•    How are rationalization and “Christianization” used to deal with the medieval unease evoked by certain aspects of ancient mythology?
•    From a comparative perspective, how can we map such processes transnationally, e.g. in the different language and literature traditions of the medieval world?
•    How do these questions engage with themes such as gender, sexuality, ethnicity and cross-cultural connections?

Day 1

13.30    13.45    Welcome (Koen De Temmerman)


Session 1          Enchanting Amazons

Chair: Adam Goldwyn

13.45     14.15     Ellen Söderblom Saarela (Ghent University)

Amazoneises, puceles corteises”: Interpreting the Amazon’s Place in Courtly Romance

14.15     14.45     Hilke Hoogenboom (Leiden University)

Femme Fatale: Penthesilea and the Last Stand of Chivalry in Guido delle Colonne’s Historia Destructionis Troiae

14.45     15.15     Allison Treese (University of Leicester)

O flower of chivalry”: Christine de Pizan and the Christianization of Amazons

15.15     15.45     Discussion


15.45    16.00    Break


Session 2          Troy in the New World

Chair: Nicola McDonald

16.00     16.30     Megan Moore (University of Missouri)

The Mediterranean & the Translation of Emotional Communities: Troy & Legacies of Heroism

16.30    17.00    Susannah Wright (Harvard University)

Troy Translated, Troy Transformed: Case Studies in Medieval Celtic Literature

17.00    17.30    Tine Scheijnen (Ghent University)

Facing the Other: Medieval Reconceptions of Trojan Identity

17.30    18.00    Discussion


18.00    19.00    Breakout reception (using the platform “Wonder”)


Day 2

Session 3          Reshapings of Troy

Chair: Evelien Bracke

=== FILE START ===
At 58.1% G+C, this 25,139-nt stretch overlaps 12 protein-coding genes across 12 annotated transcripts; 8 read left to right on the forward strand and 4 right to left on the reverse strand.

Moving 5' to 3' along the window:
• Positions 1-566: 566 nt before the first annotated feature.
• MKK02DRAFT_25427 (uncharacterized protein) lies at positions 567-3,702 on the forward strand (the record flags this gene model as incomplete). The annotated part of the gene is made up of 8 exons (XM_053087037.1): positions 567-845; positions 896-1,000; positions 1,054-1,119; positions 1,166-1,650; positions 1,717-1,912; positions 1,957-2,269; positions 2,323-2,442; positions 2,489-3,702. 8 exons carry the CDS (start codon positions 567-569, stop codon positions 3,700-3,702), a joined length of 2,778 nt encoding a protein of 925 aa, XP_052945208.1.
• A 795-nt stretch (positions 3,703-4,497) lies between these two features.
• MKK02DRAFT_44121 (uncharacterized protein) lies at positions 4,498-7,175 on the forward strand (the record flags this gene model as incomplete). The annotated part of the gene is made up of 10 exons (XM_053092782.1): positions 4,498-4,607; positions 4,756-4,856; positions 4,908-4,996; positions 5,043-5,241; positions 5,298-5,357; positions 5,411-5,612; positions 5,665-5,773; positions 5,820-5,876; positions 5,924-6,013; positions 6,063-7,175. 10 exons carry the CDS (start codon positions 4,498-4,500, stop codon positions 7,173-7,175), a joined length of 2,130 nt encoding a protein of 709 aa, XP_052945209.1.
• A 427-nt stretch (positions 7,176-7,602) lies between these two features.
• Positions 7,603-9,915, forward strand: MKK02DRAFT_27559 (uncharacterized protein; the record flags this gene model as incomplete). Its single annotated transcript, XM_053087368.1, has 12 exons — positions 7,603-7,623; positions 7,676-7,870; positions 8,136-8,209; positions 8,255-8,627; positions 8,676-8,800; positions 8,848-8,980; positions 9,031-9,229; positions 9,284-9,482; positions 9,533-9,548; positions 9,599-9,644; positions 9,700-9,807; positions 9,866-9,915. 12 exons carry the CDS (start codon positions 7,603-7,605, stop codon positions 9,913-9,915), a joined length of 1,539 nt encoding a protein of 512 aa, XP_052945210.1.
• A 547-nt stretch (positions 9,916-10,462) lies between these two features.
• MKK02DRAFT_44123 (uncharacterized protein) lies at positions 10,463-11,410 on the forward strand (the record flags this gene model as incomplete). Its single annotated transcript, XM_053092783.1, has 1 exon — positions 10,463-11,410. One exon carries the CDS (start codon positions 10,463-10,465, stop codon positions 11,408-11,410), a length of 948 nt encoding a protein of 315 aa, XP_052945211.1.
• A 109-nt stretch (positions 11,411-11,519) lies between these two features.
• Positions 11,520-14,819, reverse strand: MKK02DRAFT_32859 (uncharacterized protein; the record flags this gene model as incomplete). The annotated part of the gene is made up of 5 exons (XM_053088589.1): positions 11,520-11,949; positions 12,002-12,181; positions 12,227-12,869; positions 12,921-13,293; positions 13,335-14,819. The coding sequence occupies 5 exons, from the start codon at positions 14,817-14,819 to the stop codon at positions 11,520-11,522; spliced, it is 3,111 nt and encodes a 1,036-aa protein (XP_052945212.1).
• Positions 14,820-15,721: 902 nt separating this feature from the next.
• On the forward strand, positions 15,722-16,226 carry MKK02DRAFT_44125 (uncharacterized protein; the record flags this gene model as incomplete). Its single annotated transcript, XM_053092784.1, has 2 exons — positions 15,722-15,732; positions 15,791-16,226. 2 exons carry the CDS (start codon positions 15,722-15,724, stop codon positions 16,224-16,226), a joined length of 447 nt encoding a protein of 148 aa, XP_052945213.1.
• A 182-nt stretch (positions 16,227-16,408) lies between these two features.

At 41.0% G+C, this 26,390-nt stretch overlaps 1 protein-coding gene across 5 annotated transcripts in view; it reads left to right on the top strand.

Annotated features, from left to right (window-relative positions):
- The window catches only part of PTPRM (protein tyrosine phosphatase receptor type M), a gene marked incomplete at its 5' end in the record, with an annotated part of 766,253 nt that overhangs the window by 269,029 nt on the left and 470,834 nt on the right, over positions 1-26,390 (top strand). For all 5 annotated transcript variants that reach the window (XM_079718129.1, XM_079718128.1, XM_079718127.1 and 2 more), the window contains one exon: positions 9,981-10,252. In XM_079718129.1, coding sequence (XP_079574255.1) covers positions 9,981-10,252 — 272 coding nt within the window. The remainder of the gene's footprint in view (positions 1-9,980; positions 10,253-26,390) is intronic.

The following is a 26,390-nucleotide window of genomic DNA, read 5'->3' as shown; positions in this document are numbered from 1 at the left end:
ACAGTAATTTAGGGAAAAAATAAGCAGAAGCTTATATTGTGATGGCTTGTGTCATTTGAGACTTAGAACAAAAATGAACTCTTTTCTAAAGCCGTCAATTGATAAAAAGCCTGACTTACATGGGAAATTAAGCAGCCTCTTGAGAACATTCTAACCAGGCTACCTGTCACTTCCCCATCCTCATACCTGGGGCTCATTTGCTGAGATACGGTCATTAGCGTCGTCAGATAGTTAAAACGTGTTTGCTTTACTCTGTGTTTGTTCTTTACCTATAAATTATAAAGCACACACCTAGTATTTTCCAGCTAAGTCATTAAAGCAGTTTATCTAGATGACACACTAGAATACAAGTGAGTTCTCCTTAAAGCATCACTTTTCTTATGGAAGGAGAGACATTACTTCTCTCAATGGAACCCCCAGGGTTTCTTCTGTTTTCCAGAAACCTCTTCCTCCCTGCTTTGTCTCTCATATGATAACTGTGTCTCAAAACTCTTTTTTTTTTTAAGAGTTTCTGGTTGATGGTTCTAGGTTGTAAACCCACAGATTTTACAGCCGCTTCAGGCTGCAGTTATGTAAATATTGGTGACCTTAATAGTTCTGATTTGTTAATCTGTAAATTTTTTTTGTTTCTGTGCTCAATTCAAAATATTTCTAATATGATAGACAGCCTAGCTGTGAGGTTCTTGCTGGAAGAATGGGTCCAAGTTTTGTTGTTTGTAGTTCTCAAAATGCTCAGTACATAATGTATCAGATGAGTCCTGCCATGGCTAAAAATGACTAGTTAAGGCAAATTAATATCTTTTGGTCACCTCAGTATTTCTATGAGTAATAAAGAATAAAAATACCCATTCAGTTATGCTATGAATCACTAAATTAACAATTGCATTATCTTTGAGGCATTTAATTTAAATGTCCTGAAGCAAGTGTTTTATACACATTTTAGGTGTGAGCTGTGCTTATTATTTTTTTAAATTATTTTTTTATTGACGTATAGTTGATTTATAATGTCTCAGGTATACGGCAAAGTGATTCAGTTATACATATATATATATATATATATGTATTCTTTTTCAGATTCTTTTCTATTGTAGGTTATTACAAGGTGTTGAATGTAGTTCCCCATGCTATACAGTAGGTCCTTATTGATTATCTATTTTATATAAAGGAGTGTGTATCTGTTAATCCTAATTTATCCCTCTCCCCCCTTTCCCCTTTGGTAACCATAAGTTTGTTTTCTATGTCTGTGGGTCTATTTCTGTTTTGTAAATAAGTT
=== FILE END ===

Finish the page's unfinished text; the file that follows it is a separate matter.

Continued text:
13.30    14.00    José Miguel de Toro (Catholic University of Concepción)

The War of Troy in Encyclopedic Literature: the Case of Lambert’s Liber floridus

14.00    14.30    Marco Brunetti (Bibliotheca Hertziana, Max-Planck-Insititut-für-Kunstgeschichte)

Figural and Literary Functional Recoveries of the Trojan Myths from Late Antiquity to Renaissance Age

14.30    15.00    Sophie Schoess (University of St Andrews)

Objects of Worship: The Place of Idols in Mediaeval Troy Narratives

15.00    15.30    Discussion


15.30    15.45    Break


Session 4          Byzantine Enchantments

Chair: Megan Moore

15.45    16.15    Adam Goldwyn (North Dakota State University)

The Sexual Politics of Myth: Rewriting and Unwriting Women in Byzantine Accounts of the Trojan War

16.15    16.45    Baukje van den Berg (Central European University)

Supernatural Rhetoric and Gendered Eloquence: Eustathios and Tzetzes on Hermes, Athena, and the Muses

16.45    17.15    Agnese Fontana (University of Genoa)

What If King David Had Fought at Troy? The Trojan Narrative in Byzantine World Chronicles (VI-XII Century): Religious, Historical and Political Issues

17.15    17.45    Discussion


17.45 – 18.00     End discussion

Chair: Ellen and Tine

For more information, please email Dr Tine Scheijnen ( or Dr Ellen Söderblom Saarela (

This workshop is organized as part of and supported by the ERC project Novel Echoes and the FWO project The romance between Greece and the west (see



Olivier Demerre speaks at RICAN conference

9th Rethymnon International Conference on the Ancient Novel: Body and Text in the Ancient Novel
9-11 OCTOBER 2019, XENIA

17:30: Olivier Demerre on “Catching bodies, catching texts: Longus and Ovid on hunting”